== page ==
Boston College Scholars Honored for Their Work on African American Lawyer Robert Morris

Three scholars at Boston College Law School have won an award from the American Association of Law Libraries for their catalog that accompanied the exhibit “Robert Morris: Lawyer and Activist.” Morris was the second Black lawyer in the United States.

Framingham State University to Honor Its First Black Graduate

Framingham State University to Honor Its First Black Graduate

Mary Miles Bibb graduated from the Massachusetts State Normal School in Lexington in 1843, The school later became Framingham State University. The university plans to name a residence hall in her honor.

Alabama Makes Amends to Students It Expelled From Alabama State 58 Years Ago

Alabama Makes Amends to Students It Expelled From Alabama State 58 Years Ago

On February 25, 1960, a group of Black students at Alabama State University participated in a sit-in at a racially segregated lunch counter at the Montgomery County Courthouse. Nine were expelled. Now the state has expunged the records of those disciplined in 1960.

Oberlin College to Name Its Main Library to Honor Mary Church Terrell

Oberlin College to Name Its Main Library to Honor Mary Church Terrell

Mary Church Terrell, was born in in 1863, the daughter of former slaves. She graduated from Oberlin College in 1884 and went on to become an educator, author, civil rights leader, and feminist activist.

Princeton University Offers a Walking Tour of Its African American History

Princeton University Offers a Walking Tour of Its African American History

Princeton University in New Jersey is developing as series of campus walking tours entitled “Making Visible What Has Been Invisible.” The first of these walking tours is entitled “Stories of African American Life at Princeton.”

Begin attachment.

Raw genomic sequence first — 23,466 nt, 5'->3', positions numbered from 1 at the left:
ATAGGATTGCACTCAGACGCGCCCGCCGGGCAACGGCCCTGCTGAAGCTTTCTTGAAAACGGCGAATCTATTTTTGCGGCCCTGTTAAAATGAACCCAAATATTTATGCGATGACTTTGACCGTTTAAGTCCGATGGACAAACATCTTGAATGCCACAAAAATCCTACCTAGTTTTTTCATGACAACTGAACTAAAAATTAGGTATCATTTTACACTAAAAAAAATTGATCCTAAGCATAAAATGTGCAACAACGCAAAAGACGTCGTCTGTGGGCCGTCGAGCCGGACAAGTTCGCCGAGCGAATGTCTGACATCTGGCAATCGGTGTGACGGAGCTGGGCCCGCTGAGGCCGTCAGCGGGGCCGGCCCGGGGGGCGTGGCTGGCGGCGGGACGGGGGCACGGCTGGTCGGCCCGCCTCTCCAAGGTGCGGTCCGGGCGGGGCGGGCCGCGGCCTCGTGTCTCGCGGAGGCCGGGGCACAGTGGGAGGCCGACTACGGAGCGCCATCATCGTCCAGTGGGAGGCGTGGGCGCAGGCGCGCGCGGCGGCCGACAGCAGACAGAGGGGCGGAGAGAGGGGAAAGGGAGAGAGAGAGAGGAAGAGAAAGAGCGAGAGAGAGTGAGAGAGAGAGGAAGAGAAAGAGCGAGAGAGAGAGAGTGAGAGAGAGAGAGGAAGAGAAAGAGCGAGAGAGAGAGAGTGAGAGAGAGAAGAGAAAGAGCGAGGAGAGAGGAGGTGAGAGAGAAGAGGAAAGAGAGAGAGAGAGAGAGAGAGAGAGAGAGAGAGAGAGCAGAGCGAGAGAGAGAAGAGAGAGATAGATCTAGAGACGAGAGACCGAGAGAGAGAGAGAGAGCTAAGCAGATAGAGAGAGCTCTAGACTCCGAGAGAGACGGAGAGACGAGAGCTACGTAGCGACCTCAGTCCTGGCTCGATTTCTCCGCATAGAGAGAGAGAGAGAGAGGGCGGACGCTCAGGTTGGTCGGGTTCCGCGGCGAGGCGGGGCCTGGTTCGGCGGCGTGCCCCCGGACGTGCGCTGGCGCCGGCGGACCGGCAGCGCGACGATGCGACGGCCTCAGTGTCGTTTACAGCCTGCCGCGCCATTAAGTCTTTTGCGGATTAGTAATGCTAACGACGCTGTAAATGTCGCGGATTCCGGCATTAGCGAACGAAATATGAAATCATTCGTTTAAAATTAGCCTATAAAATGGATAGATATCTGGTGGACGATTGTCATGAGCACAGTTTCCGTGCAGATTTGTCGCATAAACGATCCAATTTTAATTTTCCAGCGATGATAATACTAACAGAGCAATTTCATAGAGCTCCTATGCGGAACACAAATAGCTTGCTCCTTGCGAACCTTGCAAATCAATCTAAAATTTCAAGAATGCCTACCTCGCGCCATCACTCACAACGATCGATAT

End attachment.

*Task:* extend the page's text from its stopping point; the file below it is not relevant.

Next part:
The First Book by Zora Neale Hurston Has Been Published 87 Years After It Was Written

The First Book by Zora Neale Hurston Has Been Published 87 Years After It Was Written

The book had not been published previously due to the heavily accented dialogue that makes it difficult to read for many people. The manuscript had been tucked away in the archives at Howard University for several decades.

Commission Examines History of Washington & Lee University and Makes Recommendations

Commission Examines History of Washington & Lee University and Makes Recommendations

First and foremost, the commission recommended that the name of the university not be changed despite the fact that George Washington was a slave owner and Robert E. Lee was a slave owner and led the Confederate Army during the Civil War.

Emory University Acquires the Archives of Noted African American Dance Couple

Emory University Acquires the Archives of Noted African American Dance Couple

The Stuart A. Rose Manuscript, Archives, and Rare Book Library at Emory University in Atlanta, has acquired the papers of dancers and married couple Carmen de Lavallade and Geoffrey Holder.

Princeton University Looks to Diversify its Collection of Portraits

Princeton University Looks to Diversify its Collection of Portraits

Portraits of Nobel prize winner Toni Morrison and Sir Arthur Lewis have been added to the university’s collection. Eight other portraits have been commissioned. Three of the new portraits will feature African Americans.

St. Cloud State University in Minnesota Names Building After Its First Black Graduate